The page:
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These cases are unreported (although some may be reported in due course). The transcripts were recently posted on the EAT website.

(Lindsay P., 11th December 2001)
Practical guidance from the EAT about evidence required to prove mental impairment under the Disability Discrimination Act 1995. Very useful decision, but two points in particular warrant mention. First, Applicants are warned in clear terms that a complaint of 'stress' is not enough - the EAT sets out three methods of proving a recognised psychiatric illness, and says that a catch-all complaint of 'stress' is insufficient. Second, the EAT warns tribunals about forming an impression of the Applicant because of his conduct in the witness box (because of the catch-22 situation of tribunals penalising an inarticulate witness because he cannot explain his level of impairment properly, and penalising an articulate witness because he is thought to be too articulate to be suffering from an impairment!).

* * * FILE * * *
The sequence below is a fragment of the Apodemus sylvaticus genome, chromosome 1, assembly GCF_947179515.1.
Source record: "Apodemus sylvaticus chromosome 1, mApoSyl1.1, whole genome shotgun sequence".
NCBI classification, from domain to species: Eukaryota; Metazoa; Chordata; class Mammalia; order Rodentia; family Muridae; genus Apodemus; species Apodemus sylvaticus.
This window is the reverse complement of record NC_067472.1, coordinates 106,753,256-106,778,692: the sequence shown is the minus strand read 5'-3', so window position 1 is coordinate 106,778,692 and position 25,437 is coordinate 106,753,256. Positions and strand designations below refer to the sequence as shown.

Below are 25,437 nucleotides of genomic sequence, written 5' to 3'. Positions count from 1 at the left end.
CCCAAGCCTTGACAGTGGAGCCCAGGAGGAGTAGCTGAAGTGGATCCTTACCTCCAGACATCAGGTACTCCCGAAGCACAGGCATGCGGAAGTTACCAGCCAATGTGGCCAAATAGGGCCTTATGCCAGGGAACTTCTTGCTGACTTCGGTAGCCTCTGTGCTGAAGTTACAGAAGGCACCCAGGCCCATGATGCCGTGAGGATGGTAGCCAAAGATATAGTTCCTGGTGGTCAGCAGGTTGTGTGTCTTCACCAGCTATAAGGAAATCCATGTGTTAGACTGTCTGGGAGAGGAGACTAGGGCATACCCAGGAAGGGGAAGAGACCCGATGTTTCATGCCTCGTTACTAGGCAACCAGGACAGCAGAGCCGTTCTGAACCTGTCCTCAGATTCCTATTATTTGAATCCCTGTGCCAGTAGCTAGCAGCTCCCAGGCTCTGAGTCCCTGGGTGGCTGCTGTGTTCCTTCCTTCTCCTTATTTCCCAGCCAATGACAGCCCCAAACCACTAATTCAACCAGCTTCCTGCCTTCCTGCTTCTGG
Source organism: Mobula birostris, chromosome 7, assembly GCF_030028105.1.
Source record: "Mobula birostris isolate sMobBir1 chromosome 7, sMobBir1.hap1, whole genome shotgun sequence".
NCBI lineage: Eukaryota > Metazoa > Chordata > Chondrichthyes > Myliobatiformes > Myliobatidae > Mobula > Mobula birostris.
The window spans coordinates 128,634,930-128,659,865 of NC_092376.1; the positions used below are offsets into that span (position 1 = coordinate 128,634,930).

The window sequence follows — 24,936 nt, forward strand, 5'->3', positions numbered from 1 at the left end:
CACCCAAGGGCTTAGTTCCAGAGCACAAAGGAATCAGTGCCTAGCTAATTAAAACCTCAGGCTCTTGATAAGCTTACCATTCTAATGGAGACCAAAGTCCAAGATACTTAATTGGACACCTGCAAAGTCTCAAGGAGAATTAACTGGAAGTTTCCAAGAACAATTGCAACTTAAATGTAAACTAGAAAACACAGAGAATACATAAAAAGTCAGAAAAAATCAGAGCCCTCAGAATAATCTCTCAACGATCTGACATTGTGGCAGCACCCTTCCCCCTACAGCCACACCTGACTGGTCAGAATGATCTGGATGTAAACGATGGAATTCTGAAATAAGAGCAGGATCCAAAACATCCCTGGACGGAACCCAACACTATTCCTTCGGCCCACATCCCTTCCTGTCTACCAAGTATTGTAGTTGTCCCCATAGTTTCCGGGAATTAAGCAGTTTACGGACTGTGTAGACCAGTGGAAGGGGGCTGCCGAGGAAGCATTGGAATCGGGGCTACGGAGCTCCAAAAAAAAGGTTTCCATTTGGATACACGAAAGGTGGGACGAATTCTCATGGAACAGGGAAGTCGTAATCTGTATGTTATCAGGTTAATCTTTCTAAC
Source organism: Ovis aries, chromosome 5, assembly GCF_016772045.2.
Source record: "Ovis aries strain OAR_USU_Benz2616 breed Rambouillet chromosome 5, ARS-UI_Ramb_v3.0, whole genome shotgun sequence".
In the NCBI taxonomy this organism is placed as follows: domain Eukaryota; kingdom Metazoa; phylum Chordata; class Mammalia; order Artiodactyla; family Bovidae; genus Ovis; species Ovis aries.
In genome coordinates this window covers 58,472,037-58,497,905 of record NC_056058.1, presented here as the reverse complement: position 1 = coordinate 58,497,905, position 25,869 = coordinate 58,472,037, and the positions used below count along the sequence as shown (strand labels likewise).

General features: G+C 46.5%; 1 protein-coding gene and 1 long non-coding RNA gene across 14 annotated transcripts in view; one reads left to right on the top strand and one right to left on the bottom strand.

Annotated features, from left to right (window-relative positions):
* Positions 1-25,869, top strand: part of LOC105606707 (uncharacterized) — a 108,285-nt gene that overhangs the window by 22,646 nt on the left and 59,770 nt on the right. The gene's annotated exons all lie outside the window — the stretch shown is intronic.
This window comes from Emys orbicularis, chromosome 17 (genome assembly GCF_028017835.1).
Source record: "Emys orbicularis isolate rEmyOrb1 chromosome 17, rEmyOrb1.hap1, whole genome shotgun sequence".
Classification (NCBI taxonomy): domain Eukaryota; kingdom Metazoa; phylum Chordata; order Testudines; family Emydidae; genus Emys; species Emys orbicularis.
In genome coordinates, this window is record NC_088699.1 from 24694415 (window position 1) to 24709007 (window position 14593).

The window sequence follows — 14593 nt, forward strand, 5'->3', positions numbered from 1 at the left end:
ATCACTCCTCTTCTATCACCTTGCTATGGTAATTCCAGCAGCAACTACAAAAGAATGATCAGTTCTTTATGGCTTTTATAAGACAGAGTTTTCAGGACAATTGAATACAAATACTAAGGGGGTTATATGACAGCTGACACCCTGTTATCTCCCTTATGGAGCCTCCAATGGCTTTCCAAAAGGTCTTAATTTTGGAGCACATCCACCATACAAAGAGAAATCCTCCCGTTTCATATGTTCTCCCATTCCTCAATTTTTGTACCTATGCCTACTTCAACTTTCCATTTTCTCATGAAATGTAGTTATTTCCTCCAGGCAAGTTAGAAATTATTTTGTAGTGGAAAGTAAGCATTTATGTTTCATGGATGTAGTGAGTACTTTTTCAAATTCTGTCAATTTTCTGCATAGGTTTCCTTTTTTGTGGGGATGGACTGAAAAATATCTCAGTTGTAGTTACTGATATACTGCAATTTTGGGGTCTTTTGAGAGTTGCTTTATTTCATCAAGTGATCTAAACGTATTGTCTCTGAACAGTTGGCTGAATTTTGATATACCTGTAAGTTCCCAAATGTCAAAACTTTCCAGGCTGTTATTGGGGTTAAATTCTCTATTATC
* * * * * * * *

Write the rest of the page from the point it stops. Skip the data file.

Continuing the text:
JONES & others v 3M HEALTHCARE & others
(Lindsay P., 11th December 2001)
Another chapter in the saga of whether Applicants can claim for post-termination discrimination. This conjoined appeal involved three cases of disability discrimination (including Kirker v British Sugar). The EAT held that the DDA 1995 does not permit a claim to be brought based upon allegations of discrimination occurring after dismissal. The decision is useful in that it contains a first-class summary of all the decisions on this point to date (including those under the SDA 1975 and RRA 1976), and is a concise, readable decision in an area frequently encumbered with precisely the opposite.